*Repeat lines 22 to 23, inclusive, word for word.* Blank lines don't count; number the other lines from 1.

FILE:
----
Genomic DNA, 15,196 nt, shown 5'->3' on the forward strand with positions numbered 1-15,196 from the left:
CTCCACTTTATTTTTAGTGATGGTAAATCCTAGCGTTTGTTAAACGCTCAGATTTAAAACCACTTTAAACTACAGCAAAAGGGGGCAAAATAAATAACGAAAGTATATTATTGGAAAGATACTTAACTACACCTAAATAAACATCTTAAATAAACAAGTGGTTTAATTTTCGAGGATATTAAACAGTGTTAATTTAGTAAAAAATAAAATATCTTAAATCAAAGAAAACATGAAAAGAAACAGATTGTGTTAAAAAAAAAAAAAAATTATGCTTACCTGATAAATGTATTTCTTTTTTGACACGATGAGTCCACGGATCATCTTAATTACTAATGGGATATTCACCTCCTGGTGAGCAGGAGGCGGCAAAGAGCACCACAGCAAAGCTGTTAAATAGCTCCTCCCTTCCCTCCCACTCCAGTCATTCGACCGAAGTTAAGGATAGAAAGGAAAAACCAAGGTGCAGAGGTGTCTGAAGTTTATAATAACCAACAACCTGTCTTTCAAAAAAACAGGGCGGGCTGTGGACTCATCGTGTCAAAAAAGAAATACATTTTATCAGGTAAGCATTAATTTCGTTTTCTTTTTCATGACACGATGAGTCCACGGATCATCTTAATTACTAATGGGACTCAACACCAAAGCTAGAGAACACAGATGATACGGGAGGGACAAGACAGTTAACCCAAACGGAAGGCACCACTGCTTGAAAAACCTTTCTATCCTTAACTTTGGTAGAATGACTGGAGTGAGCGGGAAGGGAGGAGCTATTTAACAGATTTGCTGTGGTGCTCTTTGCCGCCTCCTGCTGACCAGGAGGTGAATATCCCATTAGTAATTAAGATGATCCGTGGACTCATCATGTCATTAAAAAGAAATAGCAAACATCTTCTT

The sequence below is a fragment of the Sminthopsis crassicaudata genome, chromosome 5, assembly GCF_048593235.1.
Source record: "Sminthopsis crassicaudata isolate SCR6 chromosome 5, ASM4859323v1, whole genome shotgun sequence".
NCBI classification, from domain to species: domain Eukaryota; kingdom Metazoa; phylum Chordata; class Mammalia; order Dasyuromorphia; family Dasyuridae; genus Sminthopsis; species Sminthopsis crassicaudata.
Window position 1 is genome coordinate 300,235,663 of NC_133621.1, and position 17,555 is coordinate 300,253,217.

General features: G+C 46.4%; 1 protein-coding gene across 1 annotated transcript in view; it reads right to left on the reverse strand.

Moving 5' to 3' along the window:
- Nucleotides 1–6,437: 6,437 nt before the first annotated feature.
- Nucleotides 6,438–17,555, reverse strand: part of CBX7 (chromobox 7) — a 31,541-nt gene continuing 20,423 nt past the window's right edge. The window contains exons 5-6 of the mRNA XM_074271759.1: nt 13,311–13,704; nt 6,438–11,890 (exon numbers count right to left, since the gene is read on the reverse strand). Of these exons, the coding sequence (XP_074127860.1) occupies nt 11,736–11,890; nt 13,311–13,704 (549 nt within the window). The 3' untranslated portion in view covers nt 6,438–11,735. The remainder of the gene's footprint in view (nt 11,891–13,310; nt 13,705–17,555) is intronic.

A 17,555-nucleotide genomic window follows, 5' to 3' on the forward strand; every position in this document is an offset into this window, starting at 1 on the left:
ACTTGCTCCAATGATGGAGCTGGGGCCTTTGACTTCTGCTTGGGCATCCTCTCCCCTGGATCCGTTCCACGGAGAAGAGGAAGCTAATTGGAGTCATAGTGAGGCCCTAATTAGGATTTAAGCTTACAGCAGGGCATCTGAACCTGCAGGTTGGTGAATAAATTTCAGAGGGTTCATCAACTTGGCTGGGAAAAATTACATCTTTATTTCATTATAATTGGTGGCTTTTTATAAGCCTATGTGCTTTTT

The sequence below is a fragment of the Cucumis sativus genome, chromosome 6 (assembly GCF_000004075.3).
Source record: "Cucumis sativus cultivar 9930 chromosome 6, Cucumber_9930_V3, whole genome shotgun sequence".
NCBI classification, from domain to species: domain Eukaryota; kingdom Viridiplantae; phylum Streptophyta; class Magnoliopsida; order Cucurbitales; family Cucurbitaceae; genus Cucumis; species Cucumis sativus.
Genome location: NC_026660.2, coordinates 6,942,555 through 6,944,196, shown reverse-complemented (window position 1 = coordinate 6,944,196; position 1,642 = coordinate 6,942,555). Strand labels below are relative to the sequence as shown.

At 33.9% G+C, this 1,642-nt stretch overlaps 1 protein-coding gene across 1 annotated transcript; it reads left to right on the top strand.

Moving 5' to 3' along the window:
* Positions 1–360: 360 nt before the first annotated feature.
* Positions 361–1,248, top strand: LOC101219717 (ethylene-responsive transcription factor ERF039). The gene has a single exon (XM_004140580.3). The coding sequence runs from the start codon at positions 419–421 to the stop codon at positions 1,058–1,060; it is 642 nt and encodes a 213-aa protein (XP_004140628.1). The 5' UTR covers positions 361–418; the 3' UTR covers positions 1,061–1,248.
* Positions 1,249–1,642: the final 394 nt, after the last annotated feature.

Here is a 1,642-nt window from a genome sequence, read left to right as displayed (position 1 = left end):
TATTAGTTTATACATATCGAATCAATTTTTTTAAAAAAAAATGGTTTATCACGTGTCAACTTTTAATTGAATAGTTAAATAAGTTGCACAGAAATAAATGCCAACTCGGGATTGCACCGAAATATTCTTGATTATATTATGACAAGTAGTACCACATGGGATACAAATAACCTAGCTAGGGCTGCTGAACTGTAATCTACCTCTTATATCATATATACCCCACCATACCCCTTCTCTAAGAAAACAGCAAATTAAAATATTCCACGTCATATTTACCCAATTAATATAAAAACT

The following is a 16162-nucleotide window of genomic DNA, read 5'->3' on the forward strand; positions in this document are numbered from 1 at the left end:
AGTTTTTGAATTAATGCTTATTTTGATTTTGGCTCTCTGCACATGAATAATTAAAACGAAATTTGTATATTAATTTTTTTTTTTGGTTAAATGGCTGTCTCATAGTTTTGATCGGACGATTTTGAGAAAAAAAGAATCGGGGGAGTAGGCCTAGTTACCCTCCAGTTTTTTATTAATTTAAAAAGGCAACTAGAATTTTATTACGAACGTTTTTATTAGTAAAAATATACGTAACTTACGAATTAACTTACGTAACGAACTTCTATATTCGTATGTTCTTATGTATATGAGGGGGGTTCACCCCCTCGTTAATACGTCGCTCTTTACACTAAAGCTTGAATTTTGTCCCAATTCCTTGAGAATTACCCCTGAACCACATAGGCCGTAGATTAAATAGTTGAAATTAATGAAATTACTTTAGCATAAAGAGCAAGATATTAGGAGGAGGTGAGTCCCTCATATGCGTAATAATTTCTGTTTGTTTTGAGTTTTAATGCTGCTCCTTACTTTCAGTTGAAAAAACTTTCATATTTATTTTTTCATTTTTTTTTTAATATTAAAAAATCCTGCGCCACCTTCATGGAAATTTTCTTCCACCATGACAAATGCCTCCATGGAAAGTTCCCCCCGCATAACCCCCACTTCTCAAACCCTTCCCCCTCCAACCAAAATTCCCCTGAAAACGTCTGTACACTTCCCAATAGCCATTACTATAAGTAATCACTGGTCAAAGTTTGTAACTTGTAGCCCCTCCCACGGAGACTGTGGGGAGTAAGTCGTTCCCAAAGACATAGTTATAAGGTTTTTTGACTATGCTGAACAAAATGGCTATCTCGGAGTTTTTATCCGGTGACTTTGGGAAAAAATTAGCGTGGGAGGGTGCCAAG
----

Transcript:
Here is a 1,642-nt window from a genome sequence, read left to right as displayed (position 1 = left end):
TATTAGTTTATACATATCGAATCAATTTTTTTAAAAAAAAATGGTTTATCACGTGTCAACTTTTAATTGAATAGTTAAATAAGTTGCACAGAAATAAATGCCAACTCGGGATTGCACCGAAATATTCTTGATTATATTATGACAAGTAGTACCACATGGGATACAAATAACCTAGCTAGGGCTGCTGAACTGTAATCTACCTCTTATATCATATATACCCCACCATACCCCTTCTCTAAGAAAACAGCAAATTAAAATATTCCACGTCATATTTACCCAATTAATATAAAAACT